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Brazil's Government Slows Down Creation of Indigenous Areas

11/30/2016 - 12h07

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RUBENS VALENTE
FROM BRASÍLIA

In an unusual decision, the Chief of Staff's Office of the President of the Republic ordered the devolution to Funai (National Indian Foundation) of 13 processes of demarcation of indigenous lands that were awaiting Presidential homologation.

The Justice Ministry also returned to the indigenous entity six other processes that were in the identification phase, a stage before homologation.

The processes were awaiting the signature of President Michel Temer and of Minister Alexandre Moraes (Justice).

They referred to 1,5 million hectares of land in 11 States claimed by Indians from 17 different ethnicities.

The majority had been opened between 2004 and 2014. One case had been opened since as long ago as 1982.

The Chief of Staff's Office said that their intention was to investigate eventual "legal obstacles" surrounding the lands.

For the CNPI (National Council of Indigenous Policies), which is subordinate to the Justice Ministry, the Government is disobeying the demarcation rites, which don't provide for the suspension of homologations due to the existence of legal disputes.

This understanding is reinforced by the under-prosecutor general of the Republic, Luciano Mariz Maia, coordinator of the 6th Chamber of the PGR (General Brazilian Prosecutor), specializing in indigenous populations and traditional communities.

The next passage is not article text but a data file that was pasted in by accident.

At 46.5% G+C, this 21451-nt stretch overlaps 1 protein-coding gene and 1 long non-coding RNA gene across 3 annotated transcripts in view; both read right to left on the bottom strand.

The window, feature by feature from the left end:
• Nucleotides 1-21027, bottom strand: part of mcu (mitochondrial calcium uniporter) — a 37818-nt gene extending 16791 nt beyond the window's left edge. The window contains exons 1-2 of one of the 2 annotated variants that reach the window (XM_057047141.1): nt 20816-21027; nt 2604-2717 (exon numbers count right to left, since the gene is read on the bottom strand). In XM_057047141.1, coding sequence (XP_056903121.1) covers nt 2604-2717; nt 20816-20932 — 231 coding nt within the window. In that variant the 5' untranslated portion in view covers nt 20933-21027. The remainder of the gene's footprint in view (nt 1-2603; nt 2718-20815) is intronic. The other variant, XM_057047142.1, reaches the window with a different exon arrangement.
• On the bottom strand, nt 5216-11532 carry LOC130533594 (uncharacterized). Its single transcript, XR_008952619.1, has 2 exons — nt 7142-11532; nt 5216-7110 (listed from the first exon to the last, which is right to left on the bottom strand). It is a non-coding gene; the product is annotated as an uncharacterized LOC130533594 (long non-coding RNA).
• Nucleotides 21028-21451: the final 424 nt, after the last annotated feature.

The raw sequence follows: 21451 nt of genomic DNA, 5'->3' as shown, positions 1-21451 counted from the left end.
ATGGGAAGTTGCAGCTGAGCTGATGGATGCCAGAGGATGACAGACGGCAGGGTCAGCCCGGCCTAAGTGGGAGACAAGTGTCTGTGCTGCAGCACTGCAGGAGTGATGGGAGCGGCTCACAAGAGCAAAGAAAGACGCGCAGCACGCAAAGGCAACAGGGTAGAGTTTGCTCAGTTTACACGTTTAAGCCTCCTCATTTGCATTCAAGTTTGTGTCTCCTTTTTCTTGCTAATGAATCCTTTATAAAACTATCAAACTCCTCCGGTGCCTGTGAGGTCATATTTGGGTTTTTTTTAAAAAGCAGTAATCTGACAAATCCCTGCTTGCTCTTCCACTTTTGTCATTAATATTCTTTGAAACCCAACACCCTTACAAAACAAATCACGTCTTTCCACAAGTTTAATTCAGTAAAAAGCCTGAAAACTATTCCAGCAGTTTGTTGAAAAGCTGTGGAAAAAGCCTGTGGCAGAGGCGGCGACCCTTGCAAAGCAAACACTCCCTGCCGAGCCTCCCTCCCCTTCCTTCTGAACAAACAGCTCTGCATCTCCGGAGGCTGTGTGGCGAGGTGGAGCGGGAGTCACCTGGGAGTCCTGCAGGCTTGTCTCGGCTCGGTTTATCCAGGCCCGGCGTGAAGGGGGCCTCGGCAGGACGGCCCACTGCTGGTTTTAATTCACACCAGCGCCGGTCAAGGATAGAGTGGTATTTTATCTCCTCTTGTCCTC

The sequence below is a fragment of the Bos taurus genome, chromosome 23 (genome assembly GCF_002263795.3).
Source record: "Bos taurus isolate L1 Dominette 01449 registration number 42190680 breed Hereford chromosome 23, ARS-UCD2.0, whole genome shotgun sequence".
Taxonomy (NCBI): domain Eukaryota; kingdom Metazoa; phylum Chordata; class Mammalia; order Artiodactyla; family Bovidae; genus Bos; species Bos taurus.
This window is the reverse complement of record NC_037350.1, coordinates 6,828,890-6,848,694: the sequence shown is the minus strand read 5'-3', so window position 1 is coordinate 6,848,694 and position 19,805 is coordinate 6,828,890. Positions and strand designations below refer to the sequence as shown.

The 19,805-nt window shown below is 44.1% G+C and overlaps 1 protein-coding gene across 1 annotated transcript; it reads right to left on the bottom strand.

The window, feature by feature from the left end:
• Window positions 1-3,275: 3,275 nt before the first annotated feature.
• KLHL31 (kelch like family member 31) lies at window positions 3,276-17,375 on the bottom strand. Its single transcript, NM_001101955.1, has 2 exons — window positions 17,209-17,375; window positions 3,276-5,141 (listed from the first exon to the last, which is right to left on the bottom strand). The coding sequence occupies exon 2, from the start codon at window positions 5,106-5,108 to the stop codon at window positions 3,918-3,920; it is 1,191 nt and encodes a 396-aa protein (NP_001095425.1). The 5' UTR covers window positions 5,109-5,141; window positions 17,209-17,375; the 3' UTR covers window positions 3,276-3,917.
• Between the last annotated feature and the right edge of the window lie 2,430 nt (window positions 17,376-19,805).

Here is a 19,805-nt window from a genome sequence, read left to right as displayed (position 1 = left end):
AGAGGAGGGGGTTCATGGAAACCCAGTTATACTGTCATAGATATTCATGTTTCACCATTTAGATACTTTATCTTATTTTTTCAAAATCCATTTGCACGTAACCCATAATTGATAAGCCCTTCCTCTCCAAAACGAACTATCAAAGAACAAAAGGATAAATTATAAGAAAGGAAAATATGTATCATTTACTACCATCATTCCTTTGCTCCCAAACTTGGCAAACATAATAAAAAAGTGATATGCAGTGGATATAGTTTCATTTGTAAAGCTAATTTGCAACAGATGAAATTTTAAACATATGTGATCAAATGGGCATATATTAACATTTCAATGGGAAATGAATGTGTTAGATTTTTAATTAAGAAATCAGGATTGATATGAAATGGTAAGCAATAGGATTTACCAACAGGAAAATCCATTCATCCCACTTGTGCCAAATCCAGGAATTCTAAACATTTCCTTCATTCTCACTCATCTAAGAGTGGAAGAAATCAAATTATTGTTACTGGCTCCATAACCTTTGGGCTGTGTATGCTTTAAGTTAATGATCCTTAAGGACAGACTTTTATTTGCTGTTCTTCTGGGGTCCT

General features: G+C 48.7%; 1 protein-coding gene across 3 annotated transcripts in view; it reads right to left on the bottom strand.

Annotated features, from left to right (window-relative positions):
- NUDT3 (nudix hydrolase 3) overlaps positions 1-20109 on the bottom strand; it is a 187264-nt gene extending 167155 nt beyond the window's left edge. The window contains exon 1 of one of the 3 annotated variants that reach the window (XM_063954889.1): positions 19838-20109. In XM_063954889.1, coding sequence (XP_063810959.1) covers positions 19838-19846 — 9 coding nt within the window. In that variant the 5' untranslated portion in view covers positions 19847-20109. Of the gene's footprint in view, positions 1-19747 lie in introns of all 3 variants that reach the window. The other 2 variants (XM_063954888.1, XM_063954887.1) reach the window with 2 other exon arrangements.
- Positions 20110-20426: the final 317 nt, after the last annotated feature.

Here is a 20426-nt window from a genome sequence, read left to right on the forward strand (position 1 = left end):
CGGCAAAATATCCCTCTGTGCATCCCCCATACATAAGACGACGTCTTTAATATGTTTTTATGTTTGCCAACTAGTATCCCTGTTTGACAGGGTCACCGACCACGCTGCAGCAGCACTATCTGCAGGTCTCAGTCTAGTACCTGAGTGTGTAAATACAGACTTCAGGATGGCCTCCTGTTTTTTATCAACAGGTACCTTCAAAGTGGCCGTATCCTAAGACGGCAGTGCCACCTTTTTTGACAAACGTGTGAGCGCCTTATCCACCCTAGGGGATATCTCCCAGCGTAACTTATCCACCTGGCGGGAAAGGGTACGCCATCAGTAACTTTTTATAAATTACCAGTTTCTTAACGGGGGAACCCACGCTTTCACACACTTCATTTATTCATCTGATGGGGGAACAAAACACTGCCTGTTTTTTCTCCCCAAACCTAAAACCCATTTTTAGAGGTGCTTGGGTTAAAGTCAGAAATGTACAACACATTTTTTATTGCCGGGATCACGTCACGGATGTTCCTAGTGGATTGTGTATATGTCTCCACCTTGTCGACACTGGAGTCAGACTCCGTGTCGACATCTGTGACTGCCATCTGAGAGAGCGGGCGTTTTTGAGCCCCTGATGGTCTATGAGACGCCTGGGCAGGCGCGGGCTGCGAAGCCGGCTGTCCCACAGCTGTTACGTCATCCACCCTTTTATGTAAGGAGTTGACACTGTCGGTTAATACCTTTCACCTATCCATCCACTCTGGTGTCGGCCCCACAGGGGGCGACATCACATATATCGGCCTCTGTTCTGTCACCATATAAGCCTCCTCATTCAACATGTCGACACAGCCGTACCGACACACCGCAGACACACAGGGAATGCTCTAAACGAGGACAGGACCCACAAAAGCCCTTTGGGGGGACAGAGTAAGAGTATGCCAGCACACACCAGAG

Maia includes the episode in a political scenario that involves the recreation of the Funai CPI (provisory investigation), and decisions by the STF (Brazil's Supreme Court) against Indians and the emptying out of the entity, including a recent announcement regarding restructuring under terms not yet divulged.

The Funai Presidency position has been unfilled since May.

A member of the CNPI, Weiber Tapega, declared that the devolutions are a step backward.

Sônia Guajajara, one of the principal indigenous leaders in the country and also a frequent critic of the government of Dilma Rousseff, classified the devolution of the processes as a "violation and disengagement" of the government with indigenous peoples.

In a written communication, the Office of the Chief of Staff declared that "there has been no alteration in the system of demarcation of indigenous lands".

According to the entity, the processes were devolved "with the intention of discovering whether any judicial decisions existed that could obstruct the signature of the respective presidential decrees".

"After verifying the non-existence of judicial obstructions, the homologation processes will be returned to the Presidency of the Republic for signature of the respective acts. There will, therefore, be no change in the system of demarcation of indigenous lands", declared the Office of the Chief of Staff in a written communication.

Translated by LLOYD HARDER

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